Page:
Joyful moments with the Chief

By Oon Yeoh, The Buddhist Channel, Aug 31, 2006

Kuala Lumpur, Malaysia -- In Buddhism we are taught that in order for anything to happen, there needs to be the right causes and conditions. In early 2006, the causes and conditions were just right for the Chief film to happen.

By chance - or perhaps by karma - I got to know Lim Kooi Fong, the founder of the Buddhist Channel ( ).

As a journalist and as someone interested in the Dhamma, I've always wanted to write a book about Buddhism. As a writer, I'm already quite seasoned but as a Buddhist, I am a mere novice. So, I figured, what better way to write a book than by interviewing K. Sri Dhammananda, whom we all know and love as "Chief". The language would be mine but the wisdom would come from an expert on the subject.

Lim, who knew the Chief, helped arrange for a series of interviews to be conducted at the Maha Vihara. The Chief, who was already feeling the full effects of his age, and seemed very weak whenever we arrived for those sessions, would suddenly become very alert and animated once the interviews began.

 Webcast of "Chief: The Life and Work of K Sri Dhammnanda"
A Buddhist Channel Original Video

I asked my colleague Zan Azlee, who was a TV producer, whether he could help me film some of the interviews. At the time, I had no intention of making a documentary. I just thought it would be a good idea to capture some of my discussions with the Chief.

Another one of my friends, Lee Yu Ban, founder of the Theravada e-group, an online discussion forum, heard about this and asked me if I'd considered making a documentary for the 2006 Wesak International Film Festival (WIFF), which was making its debut in KL. Without hesitation, I decided to do it.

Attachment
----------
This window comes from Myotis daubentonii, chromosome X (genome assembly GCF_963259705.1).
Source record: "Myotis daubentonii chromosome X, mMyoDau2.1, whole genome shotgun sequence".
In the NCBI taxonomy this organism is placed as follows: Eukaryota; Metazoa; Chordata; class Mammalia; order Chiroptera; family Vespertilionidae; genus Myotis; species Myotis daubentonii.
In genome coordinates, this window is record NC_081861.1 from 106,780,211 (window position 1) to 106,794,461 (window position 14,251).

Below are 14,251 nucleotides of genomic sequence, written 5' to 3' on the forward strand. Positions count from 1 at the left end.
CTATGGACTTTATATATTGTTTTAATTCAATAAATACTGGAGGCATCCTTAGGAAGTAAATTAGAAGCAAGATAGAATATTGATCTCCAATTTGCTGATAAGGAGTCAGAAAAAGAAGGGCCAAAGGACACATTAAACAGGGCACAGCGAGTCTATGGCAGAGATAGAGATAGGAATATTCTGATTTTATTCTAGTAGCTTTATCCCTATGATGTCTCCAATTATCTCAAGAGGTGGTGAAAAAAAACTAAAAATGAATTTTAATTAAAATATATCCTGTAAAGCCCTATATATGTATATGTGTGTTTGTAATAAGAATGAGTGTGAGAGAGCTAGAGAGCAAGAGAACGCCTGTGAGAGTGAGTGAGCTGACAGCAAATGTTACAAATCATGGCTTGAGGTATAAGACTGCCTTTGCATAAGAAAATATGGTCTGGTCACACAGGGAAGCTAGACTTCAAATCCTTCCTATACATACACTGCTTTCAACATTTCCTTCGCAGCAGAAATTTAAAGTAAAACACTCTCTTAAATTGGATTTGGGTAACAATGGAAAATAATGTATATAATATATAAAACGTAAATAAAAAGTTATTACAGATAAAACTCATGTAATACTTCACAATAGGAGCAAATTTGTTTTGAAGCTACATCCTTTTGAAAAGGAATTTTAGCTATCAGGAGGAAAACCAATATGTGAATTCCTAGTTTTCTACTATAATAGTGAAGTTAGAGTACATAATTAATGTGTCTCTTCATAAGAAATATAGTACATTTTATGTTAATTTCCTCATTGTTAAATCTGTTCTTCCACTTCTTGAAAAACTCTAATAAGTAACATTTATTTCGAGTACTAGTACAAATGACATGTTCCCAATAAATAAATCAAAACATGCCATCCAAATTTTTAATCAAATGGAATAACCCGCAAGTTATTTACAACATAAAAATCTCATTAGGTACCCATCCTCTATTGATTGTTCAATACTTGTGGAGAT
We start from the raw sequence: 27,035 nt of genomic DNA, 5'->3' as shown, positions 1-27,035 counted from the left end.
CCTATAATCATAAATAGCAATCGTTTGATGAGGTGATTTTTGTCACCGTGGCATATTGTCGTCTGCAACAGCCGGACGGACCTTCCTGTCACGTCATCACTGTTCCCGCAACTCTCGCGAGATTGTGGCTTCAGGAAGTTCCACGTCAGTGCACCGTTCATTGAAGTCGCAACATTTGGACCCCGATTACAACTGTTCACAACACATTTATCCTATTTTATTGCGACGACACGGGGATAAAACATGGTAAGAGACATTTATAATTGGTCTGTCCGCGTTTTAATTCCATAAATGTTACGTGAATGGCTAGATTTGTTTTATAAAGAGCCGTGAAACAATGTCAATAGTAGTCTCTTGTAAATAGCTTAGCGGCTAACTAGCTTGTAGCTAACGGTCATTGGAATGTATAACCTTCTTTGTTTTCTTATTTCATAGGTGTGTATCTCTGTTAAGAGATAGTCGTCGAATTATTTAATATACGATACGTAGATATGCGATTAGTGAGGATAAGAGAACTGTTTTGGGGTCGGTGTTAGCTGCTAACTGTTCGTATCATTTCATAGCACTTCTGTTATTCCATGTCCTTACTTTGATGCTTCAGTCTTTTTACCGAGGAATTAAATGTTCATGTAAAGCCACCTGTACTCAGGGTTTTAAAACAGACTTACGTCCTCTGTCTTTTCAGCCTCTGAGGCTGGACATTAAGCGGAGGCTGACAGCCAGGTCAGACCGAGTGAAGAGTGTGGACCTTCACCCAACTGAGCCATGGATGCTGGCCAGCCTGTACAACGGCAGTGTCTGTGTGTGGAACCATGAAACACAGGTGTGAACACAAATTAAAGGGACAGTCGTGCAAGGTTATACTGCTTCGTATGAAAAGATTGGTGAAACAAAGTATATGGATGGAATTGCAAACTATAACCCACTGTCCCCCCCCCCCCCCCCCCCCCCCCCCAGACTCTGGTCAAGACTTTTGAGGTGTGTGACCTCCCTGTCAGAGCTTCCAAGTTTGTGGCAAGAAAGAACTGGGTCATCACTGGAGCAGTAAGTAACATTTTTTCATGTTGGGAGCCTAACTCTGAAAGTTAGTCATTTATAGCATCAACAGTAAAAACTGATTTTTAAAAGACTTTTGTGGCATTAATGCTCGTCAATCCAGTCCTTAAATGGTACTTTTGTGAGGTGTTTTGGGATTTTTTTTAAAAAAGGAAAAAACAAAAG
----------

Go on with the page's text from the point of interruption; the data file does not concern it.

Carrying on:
I recruited another friend of mine, Wan Chun Hung, an experienced filmmaker, to help me edit the film. We spent many sleepless nights editing the footage. In the end, we managed to produce a short film that captured the essence of the Chief's life and work in Malaysia.

There's no way to do justice to Chief's life's work in a 20-minute film, but with the limited funds, footage and time (the WIFF was just two weeks away when we started editing) that we had, a short film was all we could realistically do. With that in mind, I distilled Chief's story to a few key elements:

i) His initiation into the Sangha
ii) His early work in Malaya
iii) His use of English as the medium to teach Buddhism
iv) His rational approach to Buddhism
v) His work in fostering inter-religious harmony
vi) His broad appeal in the Buddhist community

Of course, there is much more to Chief's life than that. This will be addressed in a new documentary that we are planning to make in time for Wesak 2007. There is a lot of good footage from the interview which we did not use in the short film just because it did not fit the storyline above. But for the expanded version, there's a lot more scope to use such footage.

I feel blessed that I had the opportunity to interview Chief while he was still very lucid and articulate. As you can see for yourself, he was joyful throughout our conversation. This is the lasting impression I will always have of Chief. I'm happy we are able to share this with you through this short film.